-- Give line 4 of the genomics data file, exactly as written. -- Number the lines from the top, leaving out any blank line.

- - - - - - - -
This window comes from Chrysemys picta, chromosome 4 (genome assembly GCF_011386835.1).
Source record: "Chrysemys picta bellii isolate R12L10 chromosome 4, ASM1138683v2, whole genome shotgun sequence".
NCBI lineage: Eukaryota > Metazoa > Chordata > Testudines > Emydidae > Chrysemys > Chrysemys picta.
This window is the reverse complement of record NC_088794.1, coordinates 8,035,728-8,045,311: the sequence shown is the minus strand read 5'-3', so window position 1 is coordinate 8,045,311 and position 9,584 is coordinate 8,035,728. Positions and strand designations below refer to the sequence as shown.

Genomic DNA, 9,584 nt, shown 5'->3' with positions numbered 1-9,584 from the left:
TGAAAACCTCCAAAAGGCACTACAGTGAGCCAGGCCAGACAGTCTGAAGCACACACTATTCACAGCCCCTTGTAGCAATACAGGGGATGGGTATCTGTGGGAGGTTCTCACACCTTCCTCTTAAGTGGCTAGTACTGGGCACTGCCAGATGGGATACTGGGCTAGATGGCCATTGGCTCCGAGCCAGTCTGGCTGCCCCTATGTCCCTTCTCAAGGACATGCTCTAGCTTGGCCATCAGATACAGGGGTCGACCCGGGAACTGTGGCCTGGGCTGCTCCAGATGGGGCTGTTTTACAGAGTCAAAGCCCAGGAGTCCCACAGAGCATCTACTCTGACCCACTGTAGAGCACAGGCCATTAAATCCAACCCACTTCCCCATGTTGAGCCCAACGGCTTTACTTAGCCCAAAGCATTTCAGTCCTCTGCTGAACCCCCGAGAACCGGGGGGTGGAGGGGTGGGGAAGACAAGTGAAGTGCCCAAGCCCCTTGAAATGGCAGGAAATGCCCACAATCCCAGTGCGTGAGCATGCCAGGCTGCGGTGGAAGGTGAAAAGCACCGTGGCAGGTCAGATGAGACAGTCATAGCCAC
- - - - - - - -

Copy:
This window is the reverse complement of record NC_088794.1, coordinates 8,035,728-8,045,311: the sequence shown is the minus strand read 5'-3', so window position 1 is coordinate 8,045,311 and position 9,584 is coordinate 8,035,728. Positions and strand designations below refer to the sequence as shown.